This a summary offence carrying a maximum sentence of six months imprisonment.

4

There are a number of offences of varying degrees of gravity which may be committed by drivers whose manner of driving causes death, injury or damage. At the relevant time, they included manslaughter, causing death by dangerous driving, causing death by careless or inconsiderate driving, dangerous driving, careless or inconsiderate driving, causing death by careless driving when under the influence of drink or drugs, and various other offences involving drink or drugs. All of these offences require mens rea, generally provided by the absence of due care. The appellant was not charged with any of them, and in the light of the agreed facts about the manner of his driving, he could not have been convicted of any of them. Instead, he was charged with aggravated vehicle taking contrary to section 12A of the Theft Act 1968.

5

Section 12A of the Theft Act was inserted by section 1 of the Aggravated Vehicle Taking Act 1992. It provides so far as relevant, as follows:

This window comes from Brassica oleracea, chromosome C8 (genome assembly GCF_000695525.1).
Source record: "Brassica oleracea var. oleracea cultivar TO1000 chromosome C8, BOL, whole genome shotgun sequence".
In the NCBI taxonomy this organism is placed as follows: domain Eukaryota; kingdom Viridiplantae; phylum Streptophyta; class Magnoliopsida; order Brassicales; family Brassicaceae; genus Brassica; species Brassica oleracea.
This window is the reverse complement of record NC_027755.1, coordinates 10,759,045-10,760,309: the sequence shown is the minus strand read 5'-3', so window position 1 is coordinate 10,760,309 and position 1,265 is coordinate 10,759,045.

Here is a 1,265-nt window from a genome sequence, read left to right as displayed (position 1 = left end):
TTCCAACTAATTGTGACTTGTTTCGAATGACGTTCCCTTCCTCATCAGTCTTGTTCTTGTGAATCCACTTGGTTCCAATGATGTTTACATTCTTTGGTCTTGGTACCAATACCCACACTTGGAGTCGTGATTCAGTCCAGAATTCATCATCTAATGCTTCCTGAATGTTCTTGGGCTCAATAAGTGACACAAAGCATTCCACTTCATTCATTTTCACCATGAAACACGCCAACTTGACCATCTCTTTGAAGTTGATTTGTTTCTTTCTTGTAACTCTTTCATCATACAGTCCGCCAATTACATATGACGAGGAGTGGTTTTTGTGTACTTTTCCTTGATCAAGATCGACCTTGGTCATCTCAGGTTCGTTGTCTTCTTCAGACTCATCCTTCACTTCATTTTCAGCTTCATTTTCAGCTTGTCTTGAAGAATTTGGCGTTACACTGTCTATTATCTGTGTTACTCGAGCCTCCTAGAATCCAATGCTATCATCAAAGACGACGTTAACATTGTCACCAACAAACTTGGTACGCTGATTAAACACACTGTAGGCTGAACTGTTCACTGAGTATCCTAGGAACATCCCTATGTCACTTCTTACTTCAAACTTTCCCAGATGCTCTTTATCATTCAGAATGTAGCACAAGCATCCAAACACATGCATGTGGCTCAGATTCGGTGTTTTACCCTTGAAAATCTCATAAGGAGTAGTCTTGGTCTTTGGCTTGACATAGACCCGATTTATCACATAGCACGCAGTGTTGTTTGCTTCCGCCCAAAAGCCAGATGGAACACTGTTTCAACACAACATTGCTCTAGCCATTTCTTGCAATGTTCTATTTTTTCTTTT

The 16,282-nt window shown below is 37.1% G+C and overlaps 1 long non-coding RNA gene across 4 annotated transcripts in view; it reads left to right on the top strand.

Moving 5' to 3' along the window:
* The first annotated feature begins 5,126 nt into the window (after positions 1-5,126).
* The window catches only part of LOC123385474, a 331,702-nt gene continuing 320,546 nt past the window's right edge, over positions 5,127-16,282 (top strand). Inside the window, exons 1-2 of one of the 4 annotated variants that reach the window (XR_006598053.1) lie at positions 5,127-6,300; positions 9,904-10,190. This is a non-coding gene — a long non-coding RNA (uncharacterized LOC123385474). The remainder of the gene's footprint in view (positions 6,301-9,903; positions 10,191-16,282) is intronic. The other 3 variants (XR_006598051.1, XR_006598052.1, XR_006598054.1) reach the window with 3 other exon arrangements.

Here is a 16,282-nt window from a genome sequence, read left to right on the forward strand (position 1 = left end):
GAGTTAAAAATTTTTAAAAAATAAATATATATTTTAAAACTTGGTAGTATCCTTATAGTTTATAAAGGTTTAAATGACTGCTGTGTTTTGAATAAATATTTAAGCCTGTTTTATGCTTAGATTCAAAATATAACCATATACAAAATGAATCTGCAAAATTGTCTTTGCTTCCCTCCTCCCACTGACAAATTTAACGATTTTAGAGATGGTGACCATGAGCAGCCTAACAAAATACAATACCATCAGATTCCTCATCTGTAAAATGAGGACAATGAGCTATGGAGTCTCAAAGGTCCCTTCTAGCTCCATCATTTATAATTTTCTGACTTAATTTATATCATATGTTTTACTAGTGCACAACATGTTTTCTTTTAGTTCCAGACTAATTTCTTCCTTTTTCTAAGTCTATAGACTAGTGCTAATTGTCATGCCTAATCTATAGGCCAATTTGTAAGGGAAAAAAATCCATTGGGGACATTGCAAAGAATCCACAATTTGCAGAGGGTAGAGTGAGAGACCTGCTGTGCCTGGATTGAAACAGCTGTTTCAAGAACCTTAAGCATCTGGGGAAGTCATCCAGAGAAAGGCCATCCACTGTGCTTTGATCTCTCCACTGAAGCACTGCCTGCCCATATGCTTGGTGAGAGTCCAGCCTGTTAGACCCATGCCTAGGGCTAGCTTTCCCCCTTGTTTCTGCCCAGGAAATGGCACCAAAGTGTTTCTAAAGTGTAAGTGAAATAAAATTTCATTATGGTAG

"12A Aggravated vehicle-taking

(1) Subject to subsection (3) below, a person is guilty of aggravated taking of a vehicle if —

(a) he commits an offence under section 12(1) above (in this section referred to as a 'basic offence') in relation to a mechanically propelled vehicle; and

(b) it is proved that, at any time after the vehicle was unlawfully taken (whether by him or another) and before it was recovered, the vehicle was driven, or injury or damage was caused, in one or more of the circumstances set out in paragraphs (a) to (d) of subsection (2) below.

(2) The circumstances referred to in subsection (1)(b) above are —

(a) that the vehicle was driven dangerously on a road or other public place;

(b) that, owing to the driving of the vehicle, an accident occurred by which injury was caused to any person;

(c) that, owing to the driving of the vehicle, an accident occurred by which damage was caused to any property, other than the vehicle;

(d) that damage was caused to the vehicle.

(3) A person is not guilty of an offence under this section if he proves that, as regards any such proven driving, injury or damage as is referred to in subsection (1)(b) above, either —